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You Are Not Alone
Every writer goes through fear at some point. That pit-in-the-stomach, I’m-not-good-enough, my-story-sucks, no-one-will-ever-read-this fear blasts strike all writers. Creativity rides the emotional rollercoaster. Creativity is risk taking. Yes, successful, multi-book authors have the same fears.
Self-Doubt Is The Number One Writer Fear
Blame it on your amygdala, part of your body’s alarm system. Located at the root of your brain the amygdala does everything it can—automatically—keep you safe. If there is risk, the amygdala sends out signals to keep your body safe. Creativity is risk. Fear will happen.
You’ll get fear-lessening signals of every kind.
You’re a writer. You know what the fears are. They don’t go away. So, if you are a beginning writer, know that these fears are going to pop up. The key is to recognize the fears and calm them down.
Self-doubt manifests as self-censorship, so one of the best ways to calm that fear is to keep writing until you find your voice. That unique voice that makes a reader love what you write.
So, keep writing. Don’t get thrown off track. Focus on your current project and your long-term writing goals.
Fear of Rejection
One major element of writer fear is rejection. Just about anyone can trigger rejection fear. You can find yourself in a shutdown of getting your work out, even for help from professionals like editors. So, you can end up not sharing your work, even bits of it, with other people.
On the one hand, bad reactions happen. I have writer friends who have received devastating comments from editors who didn’t understand their genre and terse rejection letters from agents. They found others and published their books with success.
One of the best ways to start combating this fear, is to join a local writer’s group. To start, find a mutually supportive group with fewer than ten people and make certain they are sympatico. Avoid groups with
Don’t hesitate to leave if the group doesn’t fit.
The people in the group are also writers with the same fears.
Every writer has fears.
Other writers understand your fears. You’ll discover that other writers are one of your best fear conquering connections.
So Many Fears
As if self-doubt and fear of rejection weren’t enough, writer and writing coach Jurgen Wolff has identified seven basic writer fears in his book Your Writing Coach:
And, I’m sure you, as a writer, can add your personal list.
With so many fears lurking in your writer mind, it’s easy to succumb. Writers who succeed keep writing.
The Determination Antidote
Know that doubts are going to creep in. They never go away. But you can work to minimize the fear. The best antidote to writer fear is determination.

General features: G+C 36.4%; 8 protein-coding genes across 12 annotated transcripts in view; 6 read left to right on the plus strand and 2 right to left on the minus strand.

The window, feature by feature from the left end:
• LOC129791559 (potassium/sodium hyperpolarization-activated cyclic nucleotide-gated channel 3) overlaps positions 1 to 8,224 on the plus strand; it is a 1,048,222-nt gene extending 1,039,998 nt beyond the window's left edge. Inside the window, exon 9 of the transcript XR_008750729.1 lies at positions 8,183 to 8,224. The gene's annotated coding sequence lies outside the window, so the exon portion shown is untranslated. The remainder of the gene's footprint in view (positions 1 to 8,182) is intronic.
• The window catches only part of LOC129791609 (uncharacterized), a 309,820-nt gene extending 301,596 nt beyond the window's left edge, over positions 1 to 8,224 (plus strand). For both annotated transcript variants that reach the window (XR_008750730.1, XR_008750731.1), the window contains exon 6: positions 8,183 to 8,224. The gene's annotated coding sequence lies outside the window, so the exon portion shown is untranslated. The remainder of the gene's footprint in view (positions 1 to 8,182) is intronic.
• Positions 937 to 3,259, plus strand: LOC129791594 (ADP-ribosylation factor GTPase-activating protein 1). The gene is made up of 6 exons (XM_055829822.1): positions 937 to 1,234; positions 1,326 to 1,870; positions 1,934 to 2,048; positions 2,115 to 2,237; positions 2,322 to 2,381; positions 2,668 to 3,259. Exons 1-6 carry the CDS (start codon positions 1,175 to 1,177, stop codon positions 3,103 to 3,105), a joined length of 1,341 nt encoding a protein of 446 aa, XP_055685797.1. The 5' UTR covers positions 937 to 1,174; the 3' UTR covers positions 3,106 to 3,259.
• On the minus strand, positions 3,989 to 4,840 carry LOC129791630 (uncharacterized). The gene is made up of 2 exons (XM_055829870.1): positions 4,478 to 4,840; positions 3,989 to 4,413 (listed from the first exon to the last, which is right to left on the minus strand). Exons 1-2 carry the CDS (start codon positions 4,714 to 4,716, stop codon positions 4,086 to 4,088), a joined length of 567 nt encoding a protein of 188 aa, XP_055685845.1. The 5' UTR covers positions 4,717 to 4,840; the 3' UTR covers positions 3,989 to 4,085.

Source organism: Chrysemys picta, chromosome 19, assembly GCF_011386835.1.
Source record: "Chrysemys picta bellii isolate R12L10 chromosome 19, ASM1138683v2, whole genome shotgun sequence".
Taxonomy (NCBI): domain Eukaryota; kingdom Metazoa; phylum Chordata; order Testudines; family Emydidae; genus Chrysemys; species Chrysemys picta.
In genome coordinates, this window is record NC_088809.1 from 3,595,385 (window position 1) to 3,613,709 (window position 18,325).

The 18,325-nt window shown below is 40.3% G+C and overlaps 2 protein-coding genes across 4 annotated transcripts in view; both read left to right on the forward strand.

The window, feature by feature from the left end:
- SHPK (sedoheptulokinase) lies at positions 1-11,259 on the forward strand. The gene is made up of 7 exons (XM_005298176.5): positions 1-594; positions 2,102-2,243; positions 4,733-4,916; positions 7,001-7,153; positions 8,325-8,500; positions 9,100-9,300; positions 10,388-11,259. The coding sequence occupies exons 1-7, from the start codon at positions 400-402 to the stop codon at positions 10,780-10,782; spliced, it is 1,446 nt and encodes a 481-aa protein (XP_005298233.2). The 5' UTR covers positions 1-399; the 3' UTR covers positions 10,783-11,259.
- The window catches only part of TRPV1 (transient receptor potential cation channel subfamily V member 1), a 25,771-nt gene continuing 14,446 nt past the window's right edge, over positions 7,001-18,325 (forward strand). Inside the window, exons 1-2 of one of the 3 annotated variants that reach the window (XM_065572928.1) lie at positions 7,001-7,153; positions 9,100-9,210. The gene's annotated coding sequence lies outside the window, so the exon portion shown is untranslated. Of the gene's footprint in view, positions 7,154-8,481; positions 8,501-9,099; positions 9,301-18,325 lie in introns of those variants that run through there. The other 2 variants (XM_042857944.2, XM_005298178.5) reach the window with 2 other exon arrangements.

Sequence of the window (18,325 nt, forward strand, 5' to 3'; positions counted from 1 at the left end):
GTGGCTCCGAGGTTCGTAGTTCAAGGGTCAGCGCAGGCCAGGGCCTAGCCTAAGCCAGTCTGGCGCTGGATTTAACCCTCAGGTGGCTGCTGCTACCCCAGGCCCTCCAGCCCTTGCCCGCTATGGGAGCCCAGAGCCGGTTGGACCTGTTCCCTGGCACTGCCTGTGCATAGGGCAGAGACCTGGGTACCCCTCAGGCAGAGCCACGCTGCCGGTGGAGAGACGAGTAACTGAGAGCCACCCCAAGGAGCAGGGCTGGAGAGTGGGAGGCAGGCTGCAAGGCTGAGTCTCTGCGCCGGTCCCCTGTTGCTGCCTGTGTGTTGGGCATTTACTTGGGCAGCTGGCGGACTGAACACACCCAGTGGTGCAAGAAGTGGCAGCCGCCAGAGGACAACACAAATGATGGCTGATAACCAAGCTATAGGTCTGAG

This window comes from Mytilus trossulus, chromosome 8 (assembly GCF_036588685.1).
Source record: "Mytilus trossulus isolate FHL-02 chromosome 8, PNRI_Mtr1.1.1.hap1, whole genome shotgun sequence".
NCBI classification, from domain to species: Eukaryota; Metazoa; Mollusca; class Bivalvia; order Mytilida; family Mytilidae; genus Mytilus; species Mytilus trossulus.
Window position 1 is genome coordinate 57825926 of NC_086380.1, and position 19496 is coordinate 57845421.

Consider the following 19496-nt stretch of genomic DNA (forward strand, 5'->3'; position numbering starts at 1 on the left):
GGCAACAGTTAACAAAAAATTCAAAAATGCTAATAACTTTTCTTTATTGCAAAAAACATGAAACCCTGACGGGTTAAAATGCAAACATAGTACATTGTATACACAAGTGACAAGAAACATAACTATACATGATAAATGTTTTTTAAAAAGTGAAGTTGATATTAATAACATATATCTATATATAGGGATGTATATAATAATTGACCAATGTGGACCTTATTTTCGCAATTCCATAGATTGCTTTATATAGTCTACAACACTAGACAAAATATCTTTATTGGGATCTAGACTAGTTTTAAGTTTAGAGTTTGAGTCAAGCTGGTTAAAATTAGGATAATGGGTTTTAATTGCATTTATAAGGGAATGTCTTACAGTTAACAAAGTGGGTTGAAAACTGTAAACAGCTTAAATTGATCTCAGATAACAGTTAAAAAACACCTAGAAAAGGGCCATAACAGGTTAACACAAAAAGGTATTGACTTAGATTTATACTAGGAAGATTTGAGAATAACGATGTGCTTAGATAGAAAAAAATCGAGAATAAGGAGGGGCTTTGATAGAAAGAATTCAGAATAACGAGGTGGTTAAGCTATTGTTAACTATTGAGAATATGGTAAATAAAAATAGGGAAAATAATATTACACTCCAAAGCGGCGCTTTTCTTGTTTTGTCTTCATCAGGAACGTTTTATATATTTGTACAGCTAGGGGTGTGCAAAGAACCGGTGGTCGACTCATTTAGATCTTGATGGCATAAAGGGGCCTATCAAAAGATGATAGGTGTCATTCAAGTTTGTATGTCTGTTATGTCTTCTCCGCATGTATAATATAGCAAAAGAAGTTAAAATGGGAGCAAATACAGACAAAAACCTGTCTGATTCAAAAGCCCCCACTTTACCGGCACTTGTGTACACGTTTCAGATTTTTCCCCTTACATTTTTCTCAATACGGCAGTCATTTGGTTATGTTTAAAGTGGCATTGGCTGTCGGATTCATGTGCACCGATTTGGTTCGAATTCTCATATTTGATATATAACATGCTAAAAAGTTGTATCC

Author and writing coach Joanna Penn calls working on your work the “palette cleanser.” Get the taste of those fears out and work to find your writer voice by continuing to write. She talks about The Successful Author Mindset in a recent podcast. This is a great talk to bookmark so you can listen when those fears pop up.
Non-fiction author David Amerland has found his voice several times as he writes. He’s gone from marketing, to the semantic web, to SEO for business owners. And recently, inadvertently, found the spark for his new book The Sniper Mind: Eliminate Fear, Deal with Uncertainty, and Make Better Decisions while researching something else.
If that quote spurs you to determination, he has posted an entire page of fear conquering quotes. You can bookmark this page, too, for quick fear-fighting inspiration.
Get To It
The one action all of these successful writers recommend is to keep writing. I tell my writing clients the same thing.
Zara Altair writes mysteries set in ancient Italy. Argolicus thinks he has retired, but he and his tutor, Nikolaos, are drawn into puzzles, politics, and murder.
She consults with a select group of writers as The Story Bodyguard.
Thank you, PJ, for inviting me to guest post on Bookbrowsing. I’ve been so focused on promotion that I haven’t taken the time to analyze my sales. The data I uncovered for this blog has been tremendously insightful. I’ll use it to shape my marketing efforts going forward.
In February of 2017, I published NO REST FOR THE WICKED, Book Three in my Nantucket Mystery series through my Indie imprint, Buccaneer. From the get-go, I’ve tracked the sales results of my promotional efforts to see what worked best. Here is the analysis of those stats.
I used Amazon’s CreateSpace to publish NO REST as a trade paperback, and as a Kindle (.mobi) edition. I did not opt for the Kindle Select program, because I wanted my distribution to be as broad as possible.
I used Smashwords to create the other retailer e-book files I needed (.ePub for Apple…